Kimberly shares a memory after her divorce where she went to sing on stage at church and the enemy began to attack her with accusations of her past failures, sins, and lies. Instead of losing heart, she acknowledged what was true and that she was the recipient of God’s grace. More than ever before she could rest in the truth of the words she was about to sing and she did, not letting those lies hold her back.

Our story, both the good and the bad, shows the magnificence of God

When we embrace our story, take accurate inventory, and receive forgiveness, we have a powerful weapon of peace going forward. We can combat the enemy with the truth and not get stuck in toxic shame. In moments where we might once have been inundated with lies and shame, we can choose to respond with compassion for ourselves and with the truth. We can replace negative thoughts and lies with what we now know instead. We can embrace our normal humanity and give ourselves grace.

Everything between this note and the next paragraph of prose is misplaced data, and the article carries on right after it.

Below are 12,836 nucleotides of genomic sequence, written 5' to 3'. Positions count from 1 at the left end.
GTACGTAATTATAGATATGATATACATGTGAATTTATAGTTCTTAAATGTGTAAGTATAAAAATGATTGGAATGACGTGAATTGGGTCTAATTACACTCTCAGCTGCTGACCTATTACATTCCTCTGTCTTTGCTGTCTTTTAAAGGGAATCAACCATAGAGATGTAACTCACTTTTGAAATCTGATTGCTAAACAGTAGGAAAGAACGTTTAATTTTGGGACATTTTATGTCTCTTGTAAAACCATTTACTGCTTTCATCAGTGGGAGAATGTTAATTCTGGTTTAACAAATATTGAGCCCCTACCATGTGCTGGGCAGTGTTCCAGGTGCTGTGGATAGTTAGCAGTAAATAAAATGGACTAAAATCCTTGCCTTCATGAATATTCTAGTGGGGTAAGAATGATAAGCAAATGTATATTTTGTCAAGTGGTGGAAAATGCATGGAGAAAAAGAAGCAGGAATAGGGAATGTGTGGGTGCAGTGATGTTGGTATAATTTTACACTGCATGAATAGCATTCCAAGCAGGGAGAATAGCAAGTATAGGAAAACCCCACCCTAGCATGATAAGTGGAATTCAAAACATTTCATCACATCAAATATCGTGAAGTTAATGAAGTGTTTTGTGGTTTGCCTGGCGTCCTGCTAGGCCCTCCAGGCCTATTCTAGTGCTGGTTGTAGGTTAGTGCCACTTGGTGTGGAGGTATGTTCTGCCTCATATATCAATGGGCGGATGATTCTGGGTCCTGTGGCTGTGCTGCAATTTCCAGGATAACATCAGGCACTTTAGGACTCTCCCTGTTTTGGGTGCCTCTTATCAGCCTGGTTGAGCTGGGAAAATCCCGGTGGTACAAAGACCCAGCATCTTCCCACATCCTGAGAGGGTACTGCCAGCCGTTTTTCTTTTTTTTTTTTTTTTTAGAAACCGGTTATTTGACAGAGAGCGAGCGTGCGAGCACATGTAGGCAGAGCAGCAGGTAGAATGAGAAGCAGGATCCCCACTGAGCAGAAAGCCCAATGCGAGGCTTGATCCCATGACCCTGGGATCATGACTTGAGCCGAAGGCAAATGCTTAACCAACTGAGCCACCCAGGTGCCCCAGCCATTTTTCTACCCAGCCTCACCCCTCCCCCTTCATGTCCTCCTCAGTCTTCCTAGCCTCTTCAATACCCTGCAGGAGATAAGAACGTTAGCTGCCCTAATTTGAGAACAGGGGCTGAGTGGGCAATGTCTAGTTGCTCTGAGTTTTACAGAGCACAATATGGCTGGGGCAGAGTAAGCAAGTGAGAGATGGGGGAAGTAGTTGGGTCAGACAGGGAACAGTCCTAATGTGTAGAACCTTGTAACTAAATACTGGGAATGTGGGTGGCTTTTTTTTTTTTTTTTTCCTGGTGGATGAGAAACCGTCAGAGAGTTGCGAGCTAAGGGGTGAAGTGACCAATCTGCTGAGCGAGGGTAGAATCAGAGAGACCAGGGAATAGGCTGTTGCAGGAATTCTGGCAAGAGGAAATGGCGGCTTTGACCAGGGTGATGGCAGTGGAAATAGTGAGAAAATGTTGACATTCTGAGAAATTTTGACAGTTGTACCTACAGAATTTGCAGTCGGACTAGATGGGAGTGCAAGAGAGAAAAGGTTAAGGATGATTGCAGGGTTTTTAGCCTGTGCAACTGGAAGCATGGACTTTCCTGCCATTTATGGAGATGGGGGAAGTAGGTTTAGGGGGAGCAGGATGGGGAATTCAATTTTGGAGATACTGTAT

In making peace with our past, we must look for the good things too. There are things to be grateful for, lessons learned, blessings given, hope restored. The dangerous thing in dealing with our past is that if we’re not careful we can start to create a feeling of entitlement and self-pity because of the hurts and harms we’ve experienced. We need to be careful not to make our past our identity but rather let it be something that can lead us to healing and humility. We can honor the sadness of things that have happened, and we can acknowledge what we lost and what the past cost us, but we can also let it move us toward truth and peace. In this exploration, we can rest in God’s love, forgiveness, acceptance, and grace. And, in that we find true peace that passes understanding.